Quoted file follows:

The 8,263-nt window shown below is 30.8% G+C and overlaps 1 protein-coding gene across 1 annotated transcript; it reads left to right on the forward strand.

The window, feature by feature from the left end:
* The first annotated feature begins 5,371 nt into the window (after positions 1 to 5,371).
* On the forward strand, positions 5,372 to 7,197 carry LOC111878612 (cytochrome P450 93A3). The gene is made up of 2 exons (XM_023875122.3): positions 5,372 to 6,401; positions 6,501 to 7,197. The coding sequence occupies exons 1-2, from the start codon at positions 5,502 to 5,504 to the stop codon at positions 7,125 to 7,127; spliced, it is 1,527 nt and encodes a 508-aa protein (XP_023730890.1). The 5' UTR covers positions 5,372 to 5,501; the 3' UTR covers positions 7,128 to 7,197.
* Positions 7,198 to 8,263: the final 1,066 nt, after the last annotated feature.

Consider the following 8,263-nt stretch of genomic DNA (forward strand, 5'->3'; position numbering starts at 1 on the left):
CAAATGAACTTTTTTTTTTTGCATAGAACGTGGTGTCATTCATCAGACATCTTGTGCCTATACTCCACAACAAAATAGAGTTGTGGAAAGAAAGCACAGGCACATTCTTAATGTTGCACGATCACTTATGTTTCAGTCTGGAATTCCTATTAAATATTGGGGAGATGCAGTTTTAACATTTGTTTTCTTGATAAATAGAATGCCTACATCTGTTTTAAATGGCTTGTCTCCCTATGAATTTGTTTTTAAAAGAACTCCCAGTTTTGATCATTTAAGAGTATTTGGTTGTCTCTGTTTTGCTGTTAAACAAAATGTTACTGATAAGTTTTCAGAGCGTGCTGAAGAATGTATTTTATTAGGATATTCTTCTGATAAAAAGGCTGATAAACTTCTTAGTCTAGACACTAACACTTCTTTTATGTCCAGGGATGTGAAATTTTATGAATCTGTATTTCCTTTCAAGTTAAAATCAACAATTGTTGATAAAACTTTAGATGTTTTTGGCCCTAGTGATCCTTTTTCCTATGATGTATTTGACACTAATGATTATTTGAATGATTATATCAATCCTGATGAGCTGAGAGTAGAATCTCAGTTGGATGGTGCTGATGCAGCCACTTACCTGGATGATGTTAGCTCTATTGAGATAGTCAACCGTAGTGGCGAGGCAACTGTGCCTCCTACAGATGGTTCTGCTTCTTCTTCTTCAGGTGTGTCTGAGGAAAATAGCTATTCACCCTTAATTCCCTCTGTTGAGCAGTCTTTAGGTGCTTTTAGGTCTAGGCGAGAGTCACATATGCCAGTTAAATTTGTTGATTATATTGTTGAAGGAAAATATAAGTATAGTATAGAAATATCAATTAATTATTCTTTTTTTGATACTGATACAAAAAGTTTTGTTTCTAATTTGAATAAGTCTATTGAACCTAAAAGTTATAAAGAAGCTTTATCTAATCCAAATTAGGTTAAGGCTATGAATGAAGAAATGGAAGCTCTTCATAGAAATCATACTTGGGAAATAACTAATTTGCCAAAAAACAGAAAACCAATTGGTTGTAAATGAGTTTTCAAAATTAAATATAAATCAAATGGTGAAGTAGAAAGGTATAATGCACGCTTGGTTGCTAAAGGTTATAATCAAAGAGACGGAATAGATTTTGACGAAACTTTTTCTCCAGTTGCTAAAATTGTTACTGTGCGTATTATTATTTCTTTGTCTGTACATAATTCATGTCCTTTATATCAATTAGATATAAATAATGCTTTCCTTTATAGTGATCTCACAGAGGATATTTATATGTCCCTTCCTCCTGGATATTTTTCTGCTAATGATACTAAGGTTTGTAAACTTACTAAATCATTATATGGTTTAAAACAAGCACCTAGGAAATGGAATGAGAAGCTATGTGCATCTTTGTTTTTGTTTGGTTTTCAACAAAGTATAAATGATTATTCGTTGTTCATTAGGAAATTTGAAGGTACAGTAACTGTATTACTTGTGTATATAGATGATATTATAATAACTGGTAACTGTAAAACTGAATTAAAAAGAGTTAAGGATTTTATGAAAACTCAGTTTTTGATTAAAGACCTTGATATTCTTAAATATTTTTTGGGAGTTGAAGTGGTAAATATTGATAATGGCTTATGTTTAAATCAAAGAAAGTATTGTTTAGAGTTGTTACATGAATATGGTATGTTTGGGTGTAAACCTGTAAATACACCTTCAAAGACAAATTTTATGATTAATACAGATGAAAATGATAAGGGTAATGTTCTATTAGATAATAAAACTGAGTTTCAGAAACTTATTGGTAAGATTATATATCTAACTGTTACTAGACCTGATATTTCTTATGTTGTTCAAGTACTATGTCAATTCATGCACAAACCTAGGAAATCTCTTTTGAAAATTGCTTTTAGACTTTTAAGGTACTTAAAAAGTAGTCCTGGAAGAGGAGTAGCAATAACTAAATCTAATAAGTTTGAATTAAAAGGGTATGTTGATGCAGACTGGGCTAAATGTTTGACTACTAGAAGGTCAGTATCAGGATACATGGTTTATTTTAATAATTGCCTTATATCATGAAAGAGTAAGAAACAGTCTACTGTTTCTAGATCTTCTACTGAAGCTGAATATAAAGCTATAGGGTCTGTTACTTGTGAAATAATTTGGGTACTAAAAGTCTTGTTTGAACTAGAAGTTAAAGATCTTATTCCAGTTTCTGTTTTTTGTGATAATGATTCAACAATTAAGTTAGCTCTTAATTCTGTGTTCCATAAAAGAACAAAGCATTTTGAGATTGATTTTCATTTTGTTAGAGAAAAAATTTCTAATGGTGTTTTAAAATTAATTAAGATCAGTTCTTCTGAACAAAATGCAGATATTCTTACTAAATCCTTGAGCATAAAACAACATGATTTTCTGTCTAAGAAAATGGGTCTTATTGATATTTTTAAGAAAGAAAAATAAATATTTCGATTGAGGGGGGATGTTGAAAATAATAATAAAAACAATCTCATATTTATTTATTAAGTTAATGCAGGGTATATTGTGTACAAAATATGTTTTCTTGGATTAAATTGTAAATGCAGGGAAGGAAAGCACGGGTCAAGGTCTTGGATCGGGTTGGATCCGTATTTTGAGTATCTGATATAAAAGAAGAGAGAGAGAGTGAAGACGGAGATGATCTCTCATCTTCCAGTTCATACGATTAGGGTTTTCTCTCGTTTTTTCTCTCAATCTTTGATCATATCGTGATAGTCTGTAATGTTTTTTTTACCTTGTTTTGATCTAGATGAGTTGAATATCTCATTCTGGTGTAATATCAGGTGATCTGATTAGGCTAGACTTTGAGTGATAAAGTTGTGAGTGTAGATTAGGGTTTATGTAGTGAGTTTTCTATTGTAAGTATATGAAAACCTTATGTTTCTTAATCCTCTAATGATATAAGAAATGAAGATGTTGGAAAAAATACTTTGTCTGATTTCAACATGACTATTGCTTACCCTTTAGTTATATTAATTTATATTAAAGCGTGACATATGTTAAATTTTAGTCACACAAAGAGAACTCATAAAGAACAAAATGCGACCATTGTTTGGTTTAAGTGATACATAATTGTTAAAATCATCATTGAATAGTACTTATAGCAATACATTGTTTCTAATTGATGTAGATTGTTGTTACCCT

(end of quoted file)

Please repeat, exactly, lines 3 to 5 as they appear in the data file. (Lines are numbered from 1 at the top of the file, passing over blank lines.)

* The first annotated feature begins 5,371 nt into the window (after positions 1 to 5,371).
* On the forward strand, positions 5,372 to 7,197 carry LOC111878612 (cytochrome P450 93A3). The gene is made up of 2 exons (XM_023875122.3): positions 5,372 to 6,401; positions 6,501 to 7,197. The coding sequence occupies exons 1-2, from the start codon at positions 5,502 to 5,504 to the stop codon at positions 7,125 to 7,127; spliced, it is 1,527 nt and encodes a 508-aa protein (XP_023730890.1). The 5' UTR covers positions 5,372 to 5,501; the 3' UTR covers positions 7,128 to 7,197.
* Positions 7,198 to 8,263: the final 1,066 nt, after the last annotated feature.